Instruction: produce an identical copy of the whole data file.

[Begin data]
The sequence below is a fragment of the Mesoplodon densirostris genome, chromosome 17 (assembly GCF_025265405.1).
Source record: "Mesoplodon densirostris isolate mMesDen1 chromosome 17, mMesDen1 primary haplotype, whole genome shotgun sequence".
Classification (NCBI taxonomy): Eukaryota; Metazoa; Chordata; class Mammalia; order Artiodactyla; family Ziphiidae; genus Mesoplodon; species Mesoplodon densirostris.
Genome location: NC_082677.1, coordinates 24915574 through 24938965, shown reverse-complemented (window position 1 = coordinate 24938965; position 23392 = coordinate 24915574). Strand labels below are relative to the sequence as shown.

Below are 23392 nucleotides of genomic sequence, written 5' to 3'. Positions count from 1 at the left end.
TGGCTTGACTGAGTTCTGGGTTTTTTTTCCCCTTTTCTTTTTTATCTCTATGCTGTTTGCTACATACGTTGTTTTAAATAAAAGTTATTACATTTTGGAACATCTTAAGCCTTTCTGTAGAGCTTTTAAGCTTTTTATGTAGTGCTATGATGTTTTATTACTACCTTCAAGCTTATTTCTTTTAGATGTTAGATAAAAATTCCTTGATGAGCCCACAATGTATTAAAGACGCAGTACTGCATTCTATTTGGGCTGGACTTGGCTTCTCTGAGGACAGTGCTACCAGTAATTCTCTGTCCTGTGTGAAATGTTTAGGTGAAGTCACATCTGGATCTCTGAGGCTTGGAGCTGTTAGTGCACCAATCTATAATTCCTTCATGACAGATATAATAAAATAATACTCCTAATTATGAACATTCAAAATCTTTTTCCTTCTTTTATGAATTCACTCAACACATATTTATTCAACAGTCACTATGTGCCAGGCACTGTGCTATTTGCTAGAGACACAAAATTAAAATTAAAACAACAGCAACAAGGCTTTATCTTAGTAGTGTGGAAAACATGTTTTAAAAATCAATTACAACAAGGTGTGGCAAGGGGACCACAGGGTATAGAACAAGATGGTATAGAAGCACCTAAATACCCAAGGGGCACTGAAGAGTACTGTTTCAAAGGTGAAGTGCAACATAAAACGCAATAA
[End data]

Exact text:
The sequence below is a fragment of the Mesoplodon densirostris genome, chromosome 17 (assembly GCF_025265405.1).
Source record: "Mesoplodon densirostris isolate mMesDen1 chromosome 17, mMesDen1 primary haplotype, whole genome shotgun sequence".
Classification (NCBI taxonomy): Eukaryota; Metazoa; Chordata; class Mammalia; order Artiodactyla; family Ziphiidae; genus Mesoplodon; species Mesoplodon densirostris.
Genome location: NC_082677.1, coordinates 24915574 through 24938965, shown reverse-complemented (window position 1 = coordinate 24938965; position 23392 = coordinate 24915574). Strand labels below are relative to the sequence as shown.

Below are 23392 nucleotides of genomic sequence, written 5' to 3'. Positions count from 1 at the left end.
TGGCTTGACTGAGTTCTGGGTTTTTTTTCCCCTTTTCTTTTTTATCTCTATGCTGTTTGCTACATACGTTGTTTTAAATAAAAGTTATTACATTTTGGAACATCTTAAGCCTTTCTGTAGAGCTTTTAAGCTTTTTATGTAGTGCTATGATGTTTTATTACTACCTTCAAGCTTATTTCTTTTAGATGTTAGATAAAAATTCCTTGATGAGCCCACAATGTATTAAAGACGCAGTACTGCATTCTATTTGGGCTGGACTTGGCTTCTCTGAGGACAGTGCTACCAGTAATTCTCTGTCCTGTGTGAAATGTTTAGGTGAAGTCACATCTGGATCTCTGAGGCTTGGAGCTGTTAGTGCACCAATCTATAATTCCTTCATGACAGATATAATAAAATAATACTCCTAATTATGAACATTCAAAATCTTTTTCCTTCTTTTATGAATTCACTCAACACATATTTATTCAACAGTCACTATGTGCCAGGCACTGTGCTATTTGCTAGAGACACAAAATTAAAATTAAAACAACAGCAACAAGGCTTTATCTTAGTAGTGTGGAAAACATGTTTTAAAAATCAATTACAACAAGGTGTGGCAAGGGGACCACAGGGTATAGAACAAGATGGTATAGAAGCACCTAAATACCCAAGGGGCACTGAAGAGTACTGTTTCAAAGGTGAAGTGCAACATAAAACGCAATAA